- The Washington Times - Thursday, April 11, 2002

There are bowls and platters and other objects on display these days at the Ellipse Arts Center in Arlington that director Trudi Van Dyke or all people, regardless of their knowledge of art can readily identify.
Then there are pieces that elicit only a shrug from Ms. Van Dyke.
"I have no idea what that is," she says with a smile.
But that is partially the point of Branching Out: Contemporary Wood Turning 2002 , the Ellipse's new wood-turning show, which will be on display through May 4. Unlike another wood-turning exhibition, on display at the Renwick Gallery downtown, Wood Turning in North America Since 1930 , the Ellipse exhibit focuses on advances in the craft.
"We started thinking about it a couple of years ago," Ms. Van Dyke says. "About that time we found out that the Renwick was also planning to host a traveling show from Philadelphia. We decided there was a need to show current work from people in the Renwick show. The Renwick show has current work, but in general it comes from more of a historical basis. Our hope is that people would want to see wood turning by people who are recognized as movers and shakers in the craft today."
Ms. Van Dyke wrote to all the turners who had pieces in the Renwick exhibit, and to other turners who were considered up-and-coming talents in the wood-turning world. She asked for two samples from each of them, stipulating that the piece must have been made within the last two years. She ended up with about 90 pieces. The only local turner represented in "Branching Out" is Phil Brown of Carderock.
"It really shows the direction that wood turning has been taking," Ms. Van Dyke says of the exhibit. "If you go to the Renwick and come here and see this exhibit and see some of the same names, you can really see the mentors and the students and who's influenced who. A couple of pieces [at the Ellipse] are a collaboration of turners, and they run the gamut from things sculptural and symbolic."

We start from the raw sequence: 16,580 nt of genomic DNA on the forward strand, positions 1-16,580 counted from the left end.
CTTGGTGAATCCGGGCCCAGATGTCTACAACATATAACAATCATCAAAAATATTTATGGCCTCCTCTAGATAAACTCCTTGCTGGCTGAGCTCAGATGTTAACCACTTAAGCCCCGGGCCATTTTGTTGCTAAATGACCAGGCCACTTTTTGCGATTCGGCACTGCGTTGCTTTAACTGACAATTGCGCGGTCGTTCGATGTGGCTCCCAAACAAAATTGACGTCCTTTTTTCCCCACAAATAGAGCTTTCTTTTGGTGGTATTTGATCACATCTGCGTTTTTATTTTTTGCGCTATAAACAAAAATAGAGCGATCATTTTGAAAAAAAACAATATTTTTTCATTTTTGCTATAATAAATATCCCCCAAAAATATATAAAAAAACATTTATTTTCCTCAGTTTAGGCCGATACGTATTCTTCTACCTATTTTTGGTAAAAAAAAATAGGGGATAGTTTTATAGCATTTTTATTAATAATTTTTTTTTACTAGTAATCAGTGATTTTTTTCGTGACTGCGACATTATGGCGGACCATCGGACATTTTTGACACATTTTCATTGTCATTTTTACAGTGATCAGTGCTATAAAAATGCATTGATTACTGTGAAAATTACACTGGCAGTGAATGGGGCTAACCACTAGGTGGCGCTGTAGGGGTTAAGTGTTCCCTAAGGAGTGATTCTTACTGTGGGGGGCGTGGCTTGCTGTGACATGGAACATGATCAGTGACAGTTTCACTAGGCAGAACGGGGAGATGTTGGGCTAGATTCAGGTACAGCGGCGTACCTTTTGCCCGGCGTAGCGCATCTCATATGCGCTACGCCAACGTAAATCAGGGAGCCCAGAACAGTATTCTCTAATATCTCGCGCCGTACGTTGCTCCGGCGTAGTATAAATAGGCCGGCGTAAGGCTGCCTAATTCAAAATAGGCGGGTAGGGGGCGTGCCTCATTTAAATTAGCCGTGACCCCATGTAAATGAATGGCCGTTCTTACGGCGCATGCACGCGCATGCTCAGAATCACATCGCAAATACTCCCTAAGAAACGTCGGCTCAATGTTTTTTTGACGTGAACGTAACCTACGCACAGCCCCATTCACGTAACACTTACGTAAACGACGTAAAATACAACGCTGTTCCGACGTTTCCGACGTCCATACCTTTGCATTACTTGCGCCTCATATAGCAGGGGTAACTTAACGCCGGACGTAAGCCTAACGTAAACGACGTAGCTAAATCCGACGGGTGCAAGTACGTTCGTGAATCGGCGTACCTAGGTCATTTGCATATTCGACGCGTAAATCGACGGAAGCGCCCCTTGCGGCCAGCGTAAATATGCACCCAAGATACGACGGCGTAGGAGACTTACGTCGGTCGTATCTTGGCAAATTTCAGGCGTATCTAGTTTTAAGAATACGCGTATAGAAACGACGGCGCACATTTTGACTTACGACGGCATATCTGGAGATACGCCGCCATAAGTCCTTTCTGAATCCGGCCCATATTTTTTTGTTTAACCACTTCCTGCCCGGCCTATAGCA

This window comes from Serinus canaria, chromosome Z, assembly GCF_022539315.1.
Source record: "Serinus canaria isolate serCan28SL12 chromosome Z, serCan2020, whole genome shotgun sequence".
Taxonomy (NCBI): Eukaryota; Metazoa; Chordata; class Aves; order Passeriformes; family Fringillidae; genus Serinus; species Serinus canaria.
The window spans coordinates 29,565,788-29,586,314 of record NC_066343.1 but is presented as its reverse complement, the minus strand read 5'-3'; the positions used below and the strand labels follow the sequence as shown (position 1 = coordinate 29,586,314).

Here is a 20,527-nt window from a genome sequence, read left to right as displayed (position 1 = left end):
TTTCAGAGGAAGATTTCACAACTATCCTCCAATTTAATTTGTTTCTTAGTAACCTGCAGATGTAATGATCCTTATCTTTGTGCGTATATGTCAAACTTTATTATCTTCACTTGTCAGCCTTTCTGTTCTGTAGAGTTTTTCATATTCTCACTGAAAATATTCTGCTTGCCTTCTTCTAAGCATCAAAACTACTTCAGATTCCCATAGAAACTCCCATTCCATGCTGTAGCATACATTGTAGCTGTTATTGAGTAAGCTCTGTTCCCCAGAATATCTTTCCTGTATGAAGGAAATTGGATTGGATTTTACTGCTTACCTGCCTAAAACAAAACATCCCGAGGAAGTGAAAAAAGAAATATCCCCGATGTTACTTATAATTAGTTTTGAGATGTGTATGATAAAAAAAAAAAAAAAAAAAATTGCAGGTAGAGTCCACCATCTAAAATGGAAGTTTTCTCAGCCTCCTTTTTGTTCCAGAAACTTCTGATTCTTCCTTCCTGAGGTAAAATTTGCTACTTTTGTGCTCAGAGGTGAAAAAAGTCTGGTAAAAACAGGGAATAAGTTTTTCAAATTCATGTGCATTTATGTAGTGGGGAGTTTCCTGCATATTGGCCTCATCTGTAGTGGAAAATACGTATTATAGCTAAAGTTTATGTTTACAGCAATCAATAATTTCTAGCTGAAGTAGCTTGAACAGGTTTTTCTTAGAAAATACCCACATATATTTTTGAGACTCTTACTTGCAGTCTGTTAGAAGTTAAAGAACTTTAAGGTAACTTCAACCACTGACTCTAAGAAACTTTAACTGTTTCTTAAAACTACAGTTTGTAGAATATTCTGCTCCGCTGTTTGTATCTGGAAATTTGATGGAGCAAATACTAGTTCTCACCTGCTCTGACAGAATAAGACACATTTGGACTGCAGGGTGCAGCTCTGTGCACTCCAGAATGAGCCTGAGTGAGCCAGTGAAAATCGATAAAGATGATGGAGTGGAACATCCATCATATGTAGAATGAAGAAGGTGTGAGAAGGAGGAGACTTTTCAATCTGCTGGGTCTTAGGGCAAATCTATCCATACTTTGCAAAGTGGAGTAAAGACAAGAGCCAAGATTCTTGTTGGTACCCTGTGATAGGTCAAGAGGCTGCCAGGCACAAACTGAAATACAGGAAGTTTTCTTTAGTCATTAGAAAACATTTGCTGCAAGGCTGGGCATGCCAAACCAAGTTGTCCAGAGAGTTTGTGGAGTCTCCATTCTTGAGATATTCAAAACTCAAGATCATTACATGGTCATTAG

Mr. Brown has served on the boards for the American Association of Woodturners and the Capital Area Woodturners Assocation, the association's local chapter. Those experiences, plus 30 years of wood turning, gave him plenty of contacts when the Ellipse decided to try to build an exhibit of its own.
Mr. Brown said pieces began to arrive at the Ellipse Arts Center in March and that opening them was "like Christmas." He says 85 pieces are for sale, the retail value of which is almost $300,000.
"I think it's unprecedented to have two wood-turning exhibits in this area at the same time," he says. "It should be a real boost to the craft as a whole. Hopefully people will be able to see both exhibits. It's going to be a real treat for them."

WHAT: "Branching Out: Contemporary Wood Turning 2002"
WHERE: The Ellipse Arts Center, 4350 N. Fairfax Drive, Arlington
WHEN: 10 a.m. to 6 p.m. Wednesday-Friday, 11 a.m. to 5 p.m. Saturday, through May 4
INFORMATION: 703/228-7710

WHAT: "Wood Turning in North America Since 1930"
WHERE: Renwick Gallery of the Smithsonian American Art Museum, Pennsylvania Avenue at 17th Street NW
HOURS: 10 a.m. to 5:30 p.m. daily, through July 14
INFORMATION: 202/357-2700

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